The Saucelito Creek Wildlife Refuge (SCWR) native plant restoration project began in April 2018 when we started clearing out French Broom. Our first planting was in December 2018, and as of 2022 we have 105 native plants from 35 species.
Back to Native Plant Restoration.
To see photos of some of the local native plants that inspire our plant selection, see Marin Headlands – April 2022.
Overview of The Restoration Site
We have constructed two temporary pens for deer protection that will stay up until the plants are established. We put up the first pen in December 2018 and the second in August 2019. In 2020, we filled in both pens, and in 2021 we delayed additional planting because of the drought. The 2018 Pen is located in part of the area we cleared of French Broom, and the 2019 Pen is in the middle of one-quarter acre of invasive Himalayan Blackberry topped with equally invasive Cape Ivy. For the next seven years or so, we plan on clearing about 1000 square feet and adding about 50 native plants each year.
The 2018 Pen
The 2018 pen is 20′ by 25′ (500 sf), and contains 42 plants: 8 Pacific Aster, 6 Pink Seathrift, 4 Pink Flowering Currant, 4 Western Goldenrod, 2 Creeping Oregon Grape, 2 Grey Rush, 2 Evening Primrose, 2 Snowberry, 1 Quail Bush, 1 Bee’s Bliss Sage, 1 Yarrow, 1 California Fuchsia, 1 Seaside Daisy, 1 Coyote Mint, 1 Common Woolly Sunflower, 1 Blue Wildrye, 1 Blueblossom Ceanothus, 1 Anchor Point Ceanothus, 1 Hummingbird Sage, 1 Whirly Blue Sage.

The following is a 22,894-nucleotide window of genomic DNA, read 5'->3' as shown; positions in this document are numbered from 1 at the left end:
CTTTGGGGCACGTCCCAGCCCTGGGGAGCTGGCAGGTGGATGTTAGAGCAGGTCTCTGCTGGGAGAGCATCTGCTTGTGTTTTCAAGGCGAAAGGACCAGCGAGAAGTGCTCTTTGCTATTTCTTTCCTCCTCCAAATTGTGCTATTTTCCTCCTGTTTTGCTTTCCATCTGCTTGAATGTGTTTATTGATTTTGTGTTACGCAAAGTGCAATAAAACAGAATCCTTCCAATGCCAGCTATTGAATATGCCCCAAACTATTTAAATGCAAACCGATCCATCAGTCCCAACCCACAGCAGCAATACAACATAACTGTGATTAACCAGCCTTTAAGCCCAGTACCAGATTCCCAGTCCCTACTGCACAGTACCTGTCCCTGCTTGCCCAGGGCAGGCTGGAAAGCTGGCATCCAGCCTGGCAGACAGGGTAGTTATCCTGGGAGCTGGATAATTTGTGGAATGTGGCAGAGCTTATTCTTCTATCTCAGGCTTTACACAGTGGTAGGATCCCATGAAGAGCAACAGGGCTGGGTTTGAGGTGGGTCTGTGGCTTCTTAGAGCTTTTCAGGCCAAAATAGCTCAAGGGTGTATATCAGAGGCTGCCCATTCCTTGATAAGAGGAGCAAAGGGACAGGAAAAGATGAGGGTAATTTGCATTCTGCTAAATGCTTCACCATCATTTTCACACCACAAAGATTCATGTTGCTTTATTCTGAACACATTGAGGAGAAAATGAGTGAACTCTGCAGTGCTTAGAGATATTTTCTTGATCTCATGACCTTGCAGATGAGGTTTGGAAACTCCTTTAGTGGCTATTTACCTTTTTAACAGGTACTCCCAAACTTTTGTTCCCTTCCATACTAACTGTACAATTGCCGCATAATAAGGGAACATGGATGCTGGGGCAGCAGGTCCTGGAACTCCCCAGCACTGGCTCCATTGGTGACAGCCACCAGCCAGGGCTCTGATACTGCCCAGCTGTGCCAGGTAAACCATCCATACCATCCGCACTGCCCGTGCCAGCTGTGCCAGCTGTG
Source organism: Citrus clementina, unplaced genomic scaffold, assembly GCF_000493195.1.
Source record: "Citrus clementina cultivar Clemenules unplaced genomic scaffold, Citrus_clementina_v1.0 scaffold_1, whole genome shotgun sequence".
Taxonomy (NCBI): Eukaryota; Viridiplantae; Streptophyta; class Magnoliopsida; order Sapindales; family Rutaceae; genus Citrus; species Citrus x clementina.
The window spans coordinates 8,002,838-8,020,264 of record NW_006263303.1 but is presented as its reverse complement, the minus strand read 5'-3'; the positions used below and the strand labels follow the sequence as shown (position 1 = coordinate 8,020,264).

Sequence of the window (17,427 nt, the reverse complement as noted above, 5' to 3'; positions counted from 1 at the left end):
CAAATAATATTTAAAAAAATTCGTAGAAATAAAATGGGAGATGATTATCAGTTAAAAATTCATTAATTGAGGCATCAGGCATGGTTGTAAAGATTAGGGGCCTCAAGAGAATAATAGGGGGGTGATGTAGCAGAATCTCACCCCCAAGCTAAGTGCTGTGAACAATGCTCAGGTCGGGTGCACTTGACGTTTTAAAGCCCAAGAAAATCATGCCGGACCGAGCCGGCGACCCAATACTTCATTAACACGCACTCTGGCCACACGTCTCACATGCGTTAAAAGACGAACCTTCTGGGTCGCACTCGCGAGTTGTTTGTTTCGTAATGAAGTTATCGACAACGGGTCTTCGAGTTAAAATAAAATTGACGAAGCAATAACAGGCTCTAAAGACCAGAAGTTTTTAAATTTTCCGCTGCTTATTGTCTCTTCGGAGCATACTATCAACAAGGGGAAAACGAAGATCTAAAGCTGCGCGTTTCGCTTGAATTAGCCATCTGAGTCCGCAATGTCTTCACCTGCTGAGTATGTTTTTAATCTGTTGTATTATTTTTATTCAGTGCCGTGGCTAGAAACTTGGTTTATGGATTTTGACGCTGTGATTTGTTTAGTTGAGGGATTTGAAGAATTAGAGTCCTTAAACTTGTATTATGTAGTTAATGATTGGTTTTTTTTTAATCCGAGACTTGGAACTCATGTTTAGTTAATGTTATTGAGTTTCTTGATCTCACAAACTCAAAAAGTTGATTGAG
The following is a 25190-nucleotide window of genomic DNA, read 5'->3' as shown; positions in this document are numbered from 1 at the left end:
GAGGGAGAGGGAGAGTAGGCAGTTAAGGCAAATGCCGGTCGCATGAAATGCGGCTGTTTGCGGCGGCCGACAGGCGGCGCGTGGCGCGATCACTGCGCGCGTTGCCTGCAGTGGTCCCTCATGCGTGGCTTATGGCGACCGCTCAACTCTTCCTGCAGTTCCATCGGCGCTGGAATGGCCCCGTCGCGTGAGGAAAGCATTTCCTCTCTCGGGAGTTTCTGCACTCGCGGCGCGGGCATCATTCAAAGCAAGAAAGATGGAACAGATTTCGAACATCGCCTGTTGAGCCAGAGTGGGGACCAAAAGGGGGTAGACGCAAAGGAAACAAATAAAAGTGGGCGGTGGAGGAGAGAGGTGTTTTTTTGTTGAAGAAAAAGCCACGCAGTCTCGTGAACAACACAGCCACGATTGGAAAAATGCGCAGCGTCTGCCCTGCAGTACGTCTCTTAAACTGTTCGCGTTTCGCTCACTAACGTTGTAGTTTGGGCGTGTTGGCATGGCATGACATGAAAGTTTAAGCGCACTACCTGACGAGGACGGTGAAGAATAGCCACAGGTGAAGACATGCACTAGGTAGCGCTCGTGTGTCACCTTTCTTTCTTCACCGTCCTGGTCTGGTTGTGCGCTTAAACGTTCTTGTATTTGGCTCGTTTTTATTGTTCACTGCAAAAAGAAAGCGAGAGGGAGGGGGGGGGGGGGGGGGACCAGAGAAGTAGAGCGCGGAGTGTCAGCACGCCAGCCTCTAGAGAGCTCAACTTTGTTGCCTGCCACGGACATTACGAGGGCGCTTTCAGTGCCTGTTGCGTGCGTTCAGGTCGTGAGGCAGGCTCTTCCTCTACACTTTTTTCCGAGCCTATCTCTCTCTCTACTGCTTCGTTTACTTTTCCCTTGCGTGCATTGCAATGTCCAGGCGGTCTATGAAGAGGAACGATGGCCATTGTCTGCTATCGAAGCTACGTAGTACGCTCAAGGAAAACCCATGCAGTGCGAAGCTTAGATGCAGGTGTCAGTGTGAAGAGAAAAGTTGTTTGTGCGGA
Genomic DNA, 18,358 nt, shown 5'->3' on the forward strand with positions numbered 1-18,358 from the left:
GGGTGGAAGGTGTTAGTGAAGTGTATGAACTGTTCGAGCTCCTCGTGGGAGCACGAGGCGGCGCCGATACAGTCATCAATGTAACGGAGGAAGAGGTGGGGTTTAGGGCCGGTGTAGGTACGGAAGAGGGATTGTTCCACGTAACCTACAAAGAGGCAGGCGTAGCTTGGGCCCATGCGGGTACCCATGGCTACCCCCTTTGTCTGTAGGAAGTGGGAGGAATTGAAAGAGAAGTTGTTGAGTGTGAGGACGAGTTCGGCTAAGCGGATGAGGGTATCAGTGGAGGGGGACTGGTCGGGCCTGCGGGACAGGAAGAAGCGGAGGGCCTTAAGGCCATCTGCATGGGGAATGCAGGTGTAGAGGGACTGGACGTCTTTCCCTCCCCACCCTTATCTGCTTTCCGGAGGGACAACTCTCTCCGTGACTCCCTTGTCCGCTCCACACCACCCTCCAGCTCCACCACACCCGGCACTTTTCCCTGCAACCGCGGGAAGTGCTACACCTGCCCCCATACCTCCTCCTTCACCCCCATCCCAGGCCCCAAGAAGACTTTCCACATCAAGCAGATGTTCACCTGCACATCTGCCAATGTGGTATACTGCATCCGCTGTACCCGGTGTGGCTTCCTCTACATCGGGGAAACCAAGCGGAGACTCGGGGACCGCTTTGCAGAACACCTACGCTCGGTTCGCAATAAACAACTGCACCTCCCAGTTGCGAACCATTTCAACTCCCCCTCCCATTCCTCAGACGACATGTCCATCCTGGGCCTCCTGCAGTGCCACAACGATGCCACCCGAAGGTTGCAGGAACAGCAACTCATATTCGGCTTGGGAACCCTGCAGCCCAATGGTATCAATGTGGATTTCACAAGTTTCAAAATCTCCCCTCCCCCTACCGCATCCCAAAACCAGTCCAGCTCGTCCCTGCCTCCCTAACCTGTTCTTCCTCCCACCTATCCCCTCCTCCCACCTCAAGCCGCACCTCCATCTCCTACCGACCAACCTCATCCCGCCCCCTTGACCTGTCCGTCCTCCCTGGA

The 2019 Pen
The 2019 pen is 30′ by 25′ (600 sf), and contains 44 plants: 13 Yarrow, 8 Seaside Daisy, 4 Pink Flowering Currant, 4 Silver Bush Lupine, 3 Common Woolly Sunflower, 3 California Fuchsia, 2 Coyote Mint, 2 Western Goldenrod, 1 California Buckeye, 1 Valley Oak, 1 Evening Primrose, 1 Ceanothus ‘Concha’, and 1 Purple Sage ‘Amethyst Bluff’.
There are 17 native plants outside the two pens: 4 Douglas Iris, 2 Marsh Gumplant, 2 Valley Oak, 2 Franciscan Manzanita, 1 Coffeeberry, 1 Buck Brush, 1 Blueblossom Ceanothus, 1 Huckleberry, 1 Mulefat, 1 Marsh Baccharis, and 1 Blue Elderberry.
The SCWR’s 30 Arroyo Willow and 30 Coast Live Oak provide excellent habitat for about 100 species of nesting and migratory birds. The SCWR has also been home to 5 Mule deer bucks since 2019 (the two youngest joined in 2021). Coyote occassionally show up during the day, but they mostly visit late at night when their howling can be heard in the nearby neighborhood. Squirrels run through the oak trees, 18 dusky-footed woodrat nests are on the site, and fox have been seen occasionally and captured by motion-activated cameras. We’ve observed evidence of raccoons and other small mammals as well. The larger mammals visit from the nearby 15 acre Cypress Ridge open space to access the creek that runs behind the Willow trees.